Christ calls us to be peacemakers in our relationships, communities, and world, but what does that mean for our lives at work? Whether it’s pressure to adopt socially acceptable attitudes to fit the latest corporate initiative or concerns about movements like Black Lives Matter or Critical Race Theory, it’s difficult to know how to navigate cultural differences in God-honoring ways. Listen in as Joanna Meyer explores these themes with David Bailey, Founder & CEO of Arrabon, a nonprofit that helps leaders and organizations with guidance, education, and tools to build more empathetic, reconciled communities.
On being peacmakers:
"As a Christian, you're supposed to be a peacemaker. It doesn't matter what your politics are, doesn't matter what your ideology is. If the Bible's on the top of your politics, your ideology, your economic principles, or your political principles, then peacemaking should be part of that journey..."
On meeting people where they are:
"At Arrabon, what we try to do is use the language that can be invitational to everybody. We try to do what God does for us. God meets us where we are and tries to love us enough to not keep us there..."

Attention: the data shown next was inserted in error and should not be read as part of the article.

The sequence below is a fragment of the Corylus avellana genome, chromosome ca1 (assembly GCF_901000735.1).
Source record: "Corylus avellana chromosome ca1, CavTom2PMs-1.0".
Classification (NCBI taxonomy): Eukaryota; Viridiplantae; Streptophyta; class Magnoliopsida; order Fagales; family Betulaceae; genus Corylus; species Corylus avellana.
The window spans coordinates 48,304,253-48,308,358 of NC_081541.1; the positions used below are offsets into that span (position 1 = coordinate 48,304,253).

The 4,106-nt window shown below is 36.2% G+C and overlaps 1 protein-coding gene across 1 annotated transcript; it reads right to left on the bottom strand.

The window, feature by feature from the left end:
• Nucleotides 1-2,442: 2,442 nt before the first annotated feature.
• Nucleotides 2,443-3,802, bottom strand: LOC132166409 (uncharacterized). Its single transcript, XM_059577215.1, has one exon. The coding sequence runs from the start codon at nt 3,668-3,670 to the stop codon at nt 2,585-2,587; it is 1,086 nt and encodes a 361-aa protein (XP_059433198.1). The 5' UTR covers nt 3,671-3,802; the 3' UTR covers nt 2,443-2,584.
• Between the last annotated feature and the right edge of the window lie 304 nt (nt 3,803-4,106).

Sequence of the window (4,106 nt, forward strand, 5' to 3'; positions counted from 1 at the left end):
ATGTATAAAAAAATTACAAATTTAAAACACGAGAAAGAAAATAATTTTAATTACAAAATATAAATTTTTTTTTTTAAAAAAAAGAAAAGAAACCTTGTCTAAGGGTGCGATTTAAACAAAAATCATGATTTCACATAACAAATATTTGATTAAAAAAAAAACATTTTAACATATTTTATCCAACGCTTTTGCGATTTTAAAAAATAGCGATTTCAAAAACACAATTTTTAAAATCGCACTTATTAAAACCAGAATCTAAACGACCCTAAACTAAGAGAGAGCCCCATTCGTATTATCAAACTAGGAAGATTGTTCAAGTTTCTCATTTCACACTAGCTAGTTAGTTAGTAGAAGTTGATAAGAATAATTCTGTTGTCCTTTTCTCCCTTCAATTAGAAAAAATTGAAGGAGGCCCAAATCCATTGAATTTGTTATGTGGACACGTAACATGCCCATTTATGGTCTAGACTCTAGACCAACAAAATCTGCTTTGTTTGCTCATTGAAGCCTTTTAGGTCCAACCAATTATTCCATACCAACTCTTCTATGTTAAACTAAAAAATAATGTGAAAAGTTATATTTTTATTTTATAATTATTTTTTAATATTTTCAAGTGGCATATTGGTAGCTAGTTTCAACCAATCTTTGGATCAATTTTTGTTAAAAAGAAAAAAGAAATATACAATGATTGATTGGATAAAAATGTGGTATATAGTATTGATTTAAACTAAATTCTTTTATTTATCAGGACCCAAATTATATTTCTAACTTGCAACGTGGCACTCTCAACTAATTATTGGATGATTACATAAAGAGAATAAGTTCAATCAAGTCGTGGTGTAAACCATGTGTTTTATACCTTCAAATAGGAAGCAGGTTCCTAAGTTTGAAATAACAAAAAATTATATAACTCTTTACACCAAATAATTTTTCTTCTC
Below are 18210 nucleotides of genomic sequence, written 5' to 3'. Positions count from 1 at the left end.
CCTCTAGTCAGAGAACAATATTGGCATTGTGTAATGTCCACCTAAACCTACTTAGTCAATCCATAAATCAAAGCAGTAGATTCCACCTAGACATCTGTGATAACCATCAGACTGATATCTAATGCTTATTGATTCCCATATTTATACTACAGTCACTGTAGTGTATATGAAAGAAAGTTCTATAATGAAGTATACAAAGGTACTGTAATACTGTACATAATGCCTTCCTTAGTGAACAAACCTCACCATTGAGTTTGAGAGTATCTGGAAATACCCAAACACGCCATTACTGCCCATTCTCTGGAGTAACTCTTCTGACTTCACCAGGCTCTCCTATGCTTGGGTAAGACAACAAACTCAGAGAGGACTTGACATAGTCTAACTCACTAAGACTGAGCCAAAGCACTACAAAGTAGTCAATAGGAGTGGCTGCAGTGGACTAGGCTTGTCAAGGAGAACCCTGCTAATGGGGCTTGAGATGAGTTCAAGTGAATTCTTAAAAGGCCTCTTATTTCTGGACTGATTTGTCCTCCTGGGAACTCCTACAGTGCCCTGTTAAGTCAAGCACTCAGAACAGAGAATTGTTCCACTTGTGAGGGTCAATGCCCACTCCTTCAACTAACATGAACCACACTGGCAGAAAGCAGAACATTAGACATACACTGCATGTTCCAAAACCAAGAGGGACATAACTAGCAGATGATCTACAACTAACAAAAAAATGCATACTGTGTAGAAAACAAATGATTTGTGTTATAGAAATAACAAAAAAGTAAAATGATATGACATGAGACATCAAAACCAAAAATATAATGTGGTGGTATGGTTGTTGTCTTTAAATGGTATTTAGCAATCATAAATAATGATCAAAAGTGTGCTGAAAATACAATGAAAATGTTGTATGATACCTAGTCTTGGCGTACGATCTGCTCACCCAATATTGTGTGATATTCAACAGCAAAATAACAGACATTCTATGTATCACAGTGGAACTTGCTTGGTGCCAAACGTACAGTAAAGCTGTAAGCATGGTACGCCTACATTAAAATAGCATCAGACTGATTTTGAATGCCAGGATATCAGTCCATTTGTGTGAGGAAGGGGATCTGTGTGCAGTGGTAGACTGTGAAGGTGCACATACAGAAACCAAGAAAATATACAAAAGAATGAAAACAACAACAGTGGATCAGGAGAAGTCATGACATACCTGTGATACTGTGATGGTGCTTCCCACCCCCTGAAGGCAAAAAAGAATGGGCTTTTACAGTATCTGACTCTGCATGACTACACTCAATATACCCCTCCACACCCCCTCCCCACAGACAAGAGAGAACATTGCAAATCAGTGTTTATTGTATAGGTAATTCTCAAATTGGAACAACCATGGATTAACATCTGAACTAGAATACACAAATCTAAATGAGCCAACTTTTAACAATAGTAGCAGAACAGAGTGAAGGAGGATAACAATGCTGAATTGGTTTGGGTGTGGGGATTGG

On owning reconciliation:
"I would say there are three features of a reconciling community....One is to own reconciliation and spiritual formation. So there should be a biblical rootedness that however you're doing reconciliation, you're doing it from a deeply biblical rooted place."
Learn more about David Bailey and the work he is doing through Arrabon. Check out David's book recommendations "The Color of Law" and "Our Kids". Watch these insightful video resources "CRT: How to Respond as a Citizen of the Kingdom of God" and the documentary "Against All Odds: The Fight for a Black Middle Class". *
*–Purchase with purpose. Amazon donates to Denver Institute when you shop at smile.amazon.com.